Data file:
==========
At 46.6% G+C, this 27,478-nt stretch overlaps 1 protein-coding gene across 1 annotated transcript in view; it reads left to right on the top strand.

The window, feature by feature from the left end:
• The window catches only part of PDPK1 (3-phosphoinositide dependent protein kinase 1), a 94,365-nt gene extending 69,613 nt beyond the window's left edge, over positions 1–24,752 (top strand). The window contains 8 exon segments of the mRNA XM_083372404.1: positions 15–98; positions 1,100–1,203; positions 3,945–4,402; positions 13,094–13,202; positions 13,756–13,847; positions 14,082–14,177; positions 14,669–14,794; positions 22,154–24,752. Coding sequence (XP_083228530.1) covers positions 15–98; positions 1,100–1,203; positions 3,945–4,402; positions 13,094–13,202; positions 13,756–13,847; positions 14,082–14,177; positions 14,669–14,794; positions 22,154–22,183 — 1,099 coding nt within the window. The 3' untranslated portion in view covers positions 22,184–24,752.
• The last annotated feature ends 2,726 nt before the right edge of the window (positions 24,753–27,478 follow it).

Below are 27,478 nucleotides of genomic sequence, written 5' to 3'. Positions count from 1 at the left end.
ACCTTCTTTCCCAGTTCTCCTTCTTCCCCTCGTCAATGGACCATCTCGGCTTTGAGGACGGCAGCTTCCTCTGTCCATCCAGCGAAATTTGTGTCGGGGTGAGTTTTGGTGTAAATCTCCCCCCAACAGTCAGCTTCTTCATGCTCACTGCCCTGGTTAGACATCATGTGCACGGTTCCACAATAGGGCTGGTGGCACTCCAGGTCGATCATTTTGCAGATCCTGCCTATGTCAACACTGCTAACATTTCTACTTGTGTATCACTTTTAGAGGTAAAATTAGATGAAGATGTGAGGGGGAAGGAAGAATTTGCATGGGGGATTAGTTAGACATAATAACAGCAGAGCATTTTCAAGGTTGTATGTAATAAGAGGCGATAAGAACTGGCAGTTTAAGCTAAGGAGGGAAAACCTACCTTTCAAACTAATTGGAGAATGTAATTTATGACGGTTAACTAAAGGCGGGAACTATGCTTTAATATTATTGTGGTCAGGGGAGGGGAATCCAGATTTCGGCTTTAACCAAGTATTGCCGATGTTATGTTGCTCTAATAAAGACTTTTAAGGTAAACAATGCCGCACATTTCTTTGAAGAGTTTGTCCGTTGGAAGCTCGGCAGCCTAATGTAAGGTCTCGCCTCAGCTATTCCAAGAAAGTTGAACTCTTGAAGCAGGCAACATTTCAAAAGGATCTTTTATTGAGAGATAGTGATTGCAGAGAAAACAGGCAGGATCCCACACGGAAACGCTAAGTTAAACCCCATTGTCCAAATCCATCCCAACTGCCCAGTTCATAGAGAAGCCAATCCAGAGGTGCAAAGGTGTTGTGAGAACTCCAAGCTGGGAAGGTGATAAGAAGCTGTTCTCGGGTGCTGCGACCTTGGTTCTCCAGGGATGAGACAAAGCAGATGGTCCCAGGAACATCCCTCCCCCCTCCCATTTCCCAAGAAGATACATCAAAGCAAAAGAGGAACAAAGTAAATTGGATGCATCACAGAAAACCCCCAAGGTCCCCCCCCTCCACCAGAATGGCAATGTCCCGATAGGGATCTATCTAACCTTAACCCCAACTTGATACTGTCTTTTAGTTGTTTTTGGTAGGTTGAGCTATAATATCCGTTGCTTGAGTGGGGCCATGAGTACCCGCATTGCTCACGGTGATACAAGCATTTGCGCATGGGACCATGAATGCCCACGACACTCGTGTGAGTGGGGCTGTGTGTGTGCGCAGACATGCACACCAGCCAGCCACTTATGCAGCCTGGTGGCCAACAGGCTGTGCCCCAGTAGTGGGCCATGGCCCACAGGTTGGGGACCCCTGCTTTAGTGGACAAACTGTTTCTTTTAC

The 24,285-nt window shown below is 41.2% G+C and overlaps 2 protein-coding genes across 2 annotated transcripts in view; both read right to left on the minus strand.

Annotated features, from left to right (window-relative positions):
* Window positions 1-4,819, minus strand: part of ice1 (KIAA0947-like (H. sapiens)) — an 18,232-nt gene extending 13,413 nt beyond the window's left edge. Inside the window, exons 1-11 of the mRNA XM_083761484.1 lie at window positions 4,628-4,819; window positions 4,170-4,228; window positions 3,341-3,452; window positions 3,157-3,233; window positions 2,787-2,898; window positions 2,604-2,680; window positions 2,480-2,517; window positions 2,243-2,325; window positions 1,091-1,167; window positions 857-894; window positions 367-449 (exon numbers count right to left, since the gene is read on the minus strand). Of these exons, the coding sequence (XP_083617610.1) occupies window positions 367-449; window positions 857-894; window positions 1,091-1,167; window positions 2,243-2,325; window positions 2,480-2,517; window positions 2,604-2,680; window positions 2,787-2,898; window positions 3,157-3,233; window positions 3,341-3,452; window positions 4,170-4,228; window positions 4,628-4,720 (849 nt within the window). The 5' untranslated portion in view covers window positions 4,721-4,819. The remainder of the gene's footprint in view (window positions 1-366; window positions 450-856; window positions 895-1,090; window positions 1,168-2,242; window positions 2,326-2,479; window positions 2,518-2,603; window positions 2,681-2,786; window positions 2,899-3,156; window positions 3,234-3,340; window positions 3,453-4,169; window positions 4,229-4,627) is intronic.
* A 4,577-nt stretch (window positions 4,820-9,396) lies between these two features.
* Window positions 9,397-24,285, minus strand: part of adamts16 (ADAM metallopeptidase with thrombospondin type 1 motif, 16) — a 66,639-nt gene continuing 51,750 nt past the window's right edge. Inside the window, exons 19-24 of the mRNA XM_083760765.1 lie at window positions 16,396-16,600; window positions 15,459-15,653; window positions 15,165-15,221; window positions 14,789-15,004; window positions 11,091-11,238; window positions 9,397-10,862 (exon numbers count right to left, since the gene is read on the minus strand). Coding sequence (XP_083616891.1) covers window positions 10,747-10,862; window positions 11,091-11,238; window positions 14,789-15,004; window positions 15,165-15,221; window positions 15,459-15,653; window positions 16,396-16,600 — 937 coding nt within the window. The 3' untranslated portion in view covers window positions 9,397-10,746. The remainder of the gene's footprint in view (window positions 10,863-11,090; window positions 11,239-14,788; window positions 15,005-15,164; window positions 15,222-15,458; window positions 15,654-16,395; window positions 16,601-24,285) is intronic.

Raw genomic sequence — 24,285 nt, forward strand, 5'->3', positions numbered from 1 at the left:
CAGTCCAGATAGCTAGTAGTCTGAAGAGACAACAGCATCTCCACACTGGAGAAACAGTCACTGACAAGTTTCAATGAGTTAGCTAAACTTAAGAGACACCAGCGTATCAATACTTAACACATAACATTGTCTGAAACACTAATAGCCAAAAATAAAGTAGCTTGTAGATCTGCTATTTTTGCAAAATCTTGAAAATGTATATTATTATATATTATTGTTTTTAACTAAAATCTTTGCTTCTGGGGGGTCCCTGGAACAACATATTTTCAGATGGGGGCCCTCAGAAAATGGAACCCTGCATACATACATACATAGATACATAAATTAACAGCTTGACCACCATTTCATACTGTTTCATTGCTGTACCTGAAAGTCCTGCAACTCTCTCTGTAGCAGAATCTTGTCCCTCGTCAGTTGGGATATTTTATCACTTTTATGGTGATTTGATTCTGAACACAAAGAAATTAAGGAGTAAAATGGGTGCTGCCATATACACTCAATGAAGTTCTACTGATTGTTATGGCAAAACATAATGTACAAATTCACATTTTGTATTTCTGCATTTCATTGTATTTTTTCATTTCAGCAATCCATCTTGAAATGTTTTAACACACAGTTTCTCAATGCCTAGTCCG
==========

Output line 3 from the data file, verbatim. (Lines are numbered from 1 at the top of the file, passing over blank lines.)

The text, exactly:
• The window catches only part of PDPK1 (3-phosphoinositide dependent protein kinase 1), a 94,365-nt gene extending 69,613 nt beyond the window's left edge, over positions 1–24,752 (top strand). The window contains 8 exon segments of the mRNA XM_083372404.1: positions 15–98; positions 1,100–1,203; positions 3,945–4,402; positions 13,094–13,202; positions 13,756–13,847; positions 14,082–14,177; positions 14,669–14,794; positions 22,154–24,752. Coding sequence (XP_083228530.1) covers positions 15–98; positions 1,100–1,203; positions 3,945–4,402; positions 13,094–13,202; positions 13,756–13,847; positions 14,082–14,177; positions 14,669–14,794; positions 22,154–22,183 — 1,099 coding nt within the window. The 3' untranslated portion in view covers positions 22,184–24,752.